Markets are a mess.

New day, new reasons for investors to be concerned. China's stock market entered bear market territory, down 20% from its high in January. China's President Xi Jinping reportedly told a group of multinational CEOs his country plans to "punch back" at the Trump administration's trade actions. Punching back could mean anything from encouraging Chinese consumers to stay away from buying American goods (risk to Nike (NKE) , Apple (AAPL) , Starbucks (SBUX) , McDonald's (MCD) and countless others) to slowing up M&A activity.

While the trade rhetoric plays out the market is experiencing technical breakdowns across many growth sectors. That could only spur more selling until once-hot sectors like FANG (Facebook (FB) , Apple, Netflix (NFLX) and Alphabet (GOOGL) ) find new support levels. Case in point is the Philadelphia Semiconductor Index, commonly known as the SOX Index. It plunged below its key 50-day moving average in early afternoon trading Monday and finished the session below that level. 

Some of the hardest hit names in the SOX Monday were a who's who of 2018 tech momentum trades, namely Micron (MU) , Nvidia (NVDA) and Advanced Micro Devices (AMD) . Investors moved to unwind speculative bets in the richly valued space on fears of slowing tech equipment demand later this year thanks to trade tensions. These stocks must stabilize so as to signal the broader market selling has run its course.

Welcome to the New General Electric

Looks like (GE) got embarrassed enough by S&P Dow Jones Indices' decision to boot it from the Dow Jones Industrial Average that it forced CEO John Flannery to speed up the release of his breakup plan and make it a tough more aggressive. On Monday, the company announced the sale of its gas engine business for $3.25 billion. On Tuesday the real stuff was announced ahead of a call with Wall Street starting at 8:30 a.m. ET.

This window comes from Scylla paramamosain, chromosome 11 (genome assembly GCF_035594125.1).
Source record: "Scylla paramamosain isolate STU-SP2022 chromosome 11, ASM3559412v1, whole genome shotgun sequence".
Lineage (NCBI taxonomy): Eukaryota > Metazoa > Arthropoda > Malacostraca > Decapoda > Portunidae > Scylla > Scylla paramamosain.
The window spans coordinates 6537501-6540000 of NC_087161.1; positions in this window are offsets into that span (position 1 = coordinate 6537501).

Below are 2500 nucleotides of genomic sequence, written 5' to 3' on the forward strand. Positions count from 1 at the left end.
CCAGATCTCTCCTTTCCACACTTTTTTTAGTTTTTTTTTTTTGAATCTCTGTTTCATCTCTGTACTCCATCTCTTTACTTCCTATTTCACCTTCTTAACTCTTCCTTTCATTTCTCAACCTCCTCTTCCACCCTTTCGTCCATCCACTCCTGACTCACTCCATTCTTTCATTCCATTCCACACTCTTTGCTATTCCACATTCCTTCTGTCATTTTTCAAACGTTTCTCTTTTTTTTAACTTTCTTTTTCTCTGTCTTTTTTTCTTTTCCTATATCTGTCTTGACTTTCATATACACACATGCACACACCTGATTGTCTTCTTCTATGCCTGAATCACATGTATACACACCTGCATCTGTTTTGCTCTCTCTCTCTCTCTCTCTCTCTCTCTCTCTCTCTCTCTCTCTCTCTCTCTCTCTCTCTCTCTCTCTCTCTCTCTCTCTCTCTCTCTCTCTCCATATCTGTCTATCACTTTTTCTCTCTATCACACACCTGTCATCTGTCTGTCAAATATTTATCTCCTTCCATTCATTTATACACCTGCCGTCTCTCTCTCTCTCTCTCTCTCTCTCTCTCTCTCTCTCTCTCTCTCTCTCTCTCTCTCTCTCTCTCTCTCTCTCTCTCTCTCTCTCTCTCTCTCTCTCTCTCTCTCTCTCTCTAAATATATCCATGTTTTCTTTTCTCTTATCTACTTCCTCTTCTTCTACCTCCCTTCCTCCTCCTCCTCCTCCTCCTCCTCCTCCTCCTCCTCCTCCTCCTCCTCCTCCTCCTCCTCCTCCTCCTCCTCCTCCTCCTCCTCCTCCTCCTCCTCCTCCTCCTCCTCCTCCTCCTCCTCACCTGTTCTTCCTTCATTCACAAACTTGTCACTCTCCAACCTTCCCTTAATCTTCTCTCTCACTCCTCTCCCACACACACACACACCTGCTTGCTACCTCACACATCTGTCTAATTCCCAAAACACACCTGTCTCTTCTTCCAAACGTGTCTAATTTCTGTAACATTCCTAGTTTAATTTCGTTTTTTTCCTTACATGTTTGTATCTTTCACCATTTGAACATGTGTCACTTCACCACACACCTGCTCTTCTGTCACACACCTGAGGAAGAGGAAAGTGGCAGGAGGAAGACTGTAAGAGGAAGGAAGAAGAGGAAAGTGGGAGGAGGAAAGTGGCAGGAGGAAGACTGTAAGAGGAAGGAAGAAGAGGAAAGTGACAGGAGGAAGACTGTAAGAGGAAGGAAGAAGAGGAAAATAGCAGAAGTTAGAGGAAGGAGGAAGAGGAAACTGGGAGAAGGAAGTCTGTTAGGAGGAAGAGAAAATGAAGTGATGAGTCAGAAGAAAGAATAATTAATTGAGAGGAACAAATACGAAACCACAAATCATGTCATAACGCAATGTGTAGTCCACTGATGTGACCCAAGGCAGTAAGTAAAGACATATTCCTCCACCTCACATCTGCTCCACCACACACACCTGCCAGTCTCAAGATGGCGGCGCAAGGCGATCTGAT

Specific things that were announced: (1) A focus on the aviation, power and renewable energy businesses moving forward; (2) the spinoff of GE's healthcare unit; (3) the divestment of GE's stake in oilfield services player Baker Hughes; (4) about $500 million in cost savings (likely considerable reduction in HQ staff); (5) an expected cut in GE's dividend once the healthcare spinoff is completed. Said the company: "GE expects to maintain its current quarterly dividend, subject to Board approval, until GE Healthcare is established as an independent entity. At that time, the new GE Healthcare Board of Directors will determine GE Healthcare's dividend policy, which GE expects to reflect healthcare industry practices. Also at that time, the GE Board expects to adjust the GE dividend with a target dividend policy in line with industrial peers."

All in all, tough day for Jack Welch and current executive chairman of AthenaHealth (ATHN)  Jeff Immelt as Flannery has broken up the GE empires they once ran. It had to be done though. The worrying thing here is that the stock isn't surging 10% or more on the news, rather just getting a 2.5% pop. That likely reflects concern about the new GE dividend policy, a decline in sales/profit once the healthcare business is spun off and the general mess GE will be in as it extracts these businesses. Quarterly earnings calls will be very confusing -- one part focusing on the results of a still-combined business, one part management hyping the benefits of the breakup. Again, a mess.

Want a pure play industrial? Sniff around Boeing (BA) , which is well off its all-time high

Lesson of the Day

A stock is often "cheap" for a reason, keep that in mind.

Pressure on Starbucks (SBUX) shares have continued -- the stock has lost 7.2% over the past five sessions following the disappointing news it released last week. The continued slide comes despite Howard Schultz telling TheStreet's founder Jim Cramer the stock is "cheap" and "undervalued." The market is saying the stock isn't cheap enough as Starbucks battles slowing sales in the U.S. and China and tries to jump-start its innovation.